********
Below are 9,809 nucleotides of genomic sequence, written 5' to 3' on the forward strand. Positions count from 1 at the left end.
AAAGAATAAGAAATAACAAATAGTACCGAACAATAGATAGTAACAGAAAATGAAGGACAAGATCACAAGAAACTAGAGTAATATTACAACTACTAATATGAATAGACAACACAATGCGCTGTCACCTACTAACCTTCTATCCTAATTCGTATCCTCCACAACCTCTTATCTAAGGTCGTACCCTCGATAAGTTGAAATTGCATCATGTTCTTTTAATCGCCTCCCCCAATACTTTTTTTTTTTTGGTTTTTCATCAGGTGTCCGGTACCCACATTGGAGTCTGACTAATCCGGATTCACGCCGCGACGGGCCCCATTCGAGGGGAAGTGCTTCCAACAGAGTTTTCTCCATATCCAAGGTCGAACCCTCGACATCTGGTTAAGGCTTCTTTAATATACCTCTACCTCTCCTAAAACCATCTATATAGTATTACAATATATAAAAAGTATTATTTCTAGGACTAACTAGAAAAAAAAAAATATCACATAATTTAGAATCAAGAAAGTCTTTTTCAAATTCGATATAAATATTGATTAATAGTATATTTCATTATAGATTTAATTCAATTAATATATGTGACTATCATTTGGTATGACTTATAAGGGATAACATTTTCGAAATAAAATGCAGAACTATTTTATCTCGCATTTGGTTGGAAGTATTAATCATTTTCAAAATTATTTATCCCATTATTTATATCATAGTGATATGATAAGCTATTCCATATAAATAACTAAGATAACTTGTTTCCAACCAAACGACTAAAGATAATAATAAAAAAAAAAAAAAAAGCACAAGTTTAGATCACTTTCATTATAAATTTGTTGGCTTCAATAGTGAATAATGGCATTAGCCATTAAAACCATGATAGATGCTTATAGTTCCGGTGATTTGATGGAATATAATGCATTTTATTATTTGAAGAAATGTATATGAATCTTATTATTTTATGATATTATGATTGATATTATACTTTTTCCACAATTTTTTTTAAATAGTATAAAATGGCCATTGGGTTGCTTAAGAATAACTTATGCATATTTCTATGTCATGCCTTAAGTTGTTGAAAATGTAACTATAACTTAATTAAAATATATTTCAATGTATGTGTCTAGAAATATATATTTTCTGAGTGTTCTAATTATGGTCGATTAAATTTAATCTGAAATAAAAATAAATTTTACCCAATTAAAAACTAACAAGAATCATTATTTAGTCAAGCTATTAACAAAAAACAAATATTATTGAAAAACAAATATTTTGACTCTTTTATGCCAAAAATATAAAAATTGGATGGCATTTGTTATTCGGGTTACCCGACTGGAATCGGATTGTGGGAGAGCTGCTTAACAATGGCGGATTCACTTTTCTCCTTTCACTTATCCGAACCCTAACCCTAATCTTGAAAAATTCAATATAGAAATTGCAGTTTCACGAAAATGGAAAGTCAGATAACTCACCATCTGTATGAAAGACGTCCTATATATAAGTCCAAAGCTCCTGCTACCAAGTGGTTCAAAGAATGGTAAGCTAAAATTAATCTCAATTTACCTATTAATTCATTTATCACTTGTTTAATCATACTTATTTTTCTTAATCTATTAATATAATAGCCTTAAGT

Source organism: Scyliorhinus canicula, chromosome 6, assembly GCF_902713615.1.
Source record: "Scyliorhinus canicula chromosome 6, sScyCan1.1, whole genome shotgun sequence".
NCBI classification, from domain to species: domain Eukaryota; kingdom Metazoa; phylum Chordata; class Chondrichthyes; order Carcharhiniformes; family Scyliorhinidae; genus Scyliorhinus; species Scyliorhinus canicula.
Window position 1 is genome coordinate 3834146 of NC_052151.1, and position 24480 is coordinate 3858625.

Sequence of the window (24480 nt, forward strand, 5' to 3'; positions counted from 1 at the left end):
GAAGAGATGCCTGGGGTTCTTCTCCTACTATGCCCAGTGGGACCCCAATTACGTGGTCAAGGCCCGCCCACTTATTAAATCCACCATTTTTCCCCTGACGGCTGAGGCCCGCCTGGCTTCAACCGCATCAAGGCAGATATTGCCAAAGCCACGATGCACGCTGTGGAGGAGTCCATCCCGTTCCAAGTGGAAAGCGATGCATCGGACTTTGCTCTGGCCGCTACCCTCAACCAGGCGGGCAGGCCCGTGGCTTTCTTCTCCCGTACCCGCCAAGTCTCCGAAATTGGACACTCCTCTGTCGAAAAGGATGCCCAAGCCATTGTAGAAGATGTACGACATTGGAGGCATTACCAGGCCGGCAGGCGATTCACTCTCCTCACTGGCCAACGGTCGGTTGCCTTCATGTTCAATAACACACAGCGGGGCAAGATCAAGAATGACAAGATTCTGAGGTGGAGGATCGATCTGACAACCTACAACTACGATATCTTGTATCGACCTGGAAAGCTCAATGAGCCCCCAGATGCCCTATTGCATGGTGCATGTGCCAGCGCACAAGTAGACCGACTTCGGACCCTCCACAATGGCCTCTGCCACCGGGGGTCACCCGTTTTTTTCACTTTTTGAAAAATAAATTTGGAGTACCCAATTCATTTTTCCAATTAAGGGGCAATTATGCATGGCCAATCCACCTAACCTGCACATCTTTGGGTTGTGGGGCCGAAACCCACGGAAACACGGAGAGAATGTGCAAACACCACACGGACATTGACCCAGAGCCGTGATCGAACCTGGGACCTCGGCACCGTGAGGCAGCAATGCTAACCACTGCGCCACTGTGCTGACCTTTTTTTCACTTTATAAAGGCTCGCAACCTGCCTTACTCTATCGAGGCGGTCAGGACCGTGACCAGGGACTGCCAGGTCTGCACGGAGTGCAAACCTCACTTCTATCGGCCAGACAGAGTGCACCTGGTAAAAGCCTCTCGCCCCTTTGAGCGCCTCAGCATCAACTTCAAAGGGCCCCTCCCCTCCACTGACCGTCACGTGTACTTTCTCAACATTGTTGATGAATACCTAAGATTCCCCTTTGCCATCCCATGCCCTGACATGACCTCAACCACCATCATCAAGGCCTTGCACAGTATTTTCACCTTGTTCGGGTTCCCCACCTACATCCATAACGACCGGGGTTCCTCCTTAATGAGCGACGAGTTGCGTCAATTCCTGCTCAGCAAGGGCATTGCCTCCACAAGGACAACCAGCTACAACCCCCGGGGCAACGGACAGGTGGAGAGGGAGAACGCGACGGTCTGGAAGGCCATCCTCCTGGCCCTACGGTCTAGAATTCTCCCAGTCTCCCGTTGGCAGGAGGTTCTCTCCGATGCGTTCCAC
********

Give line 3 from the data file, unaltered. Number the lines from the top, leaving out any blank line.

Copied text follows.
Source organism: Scyliorhinus canicula, chromosome 6, assembly GCF_902713615.1.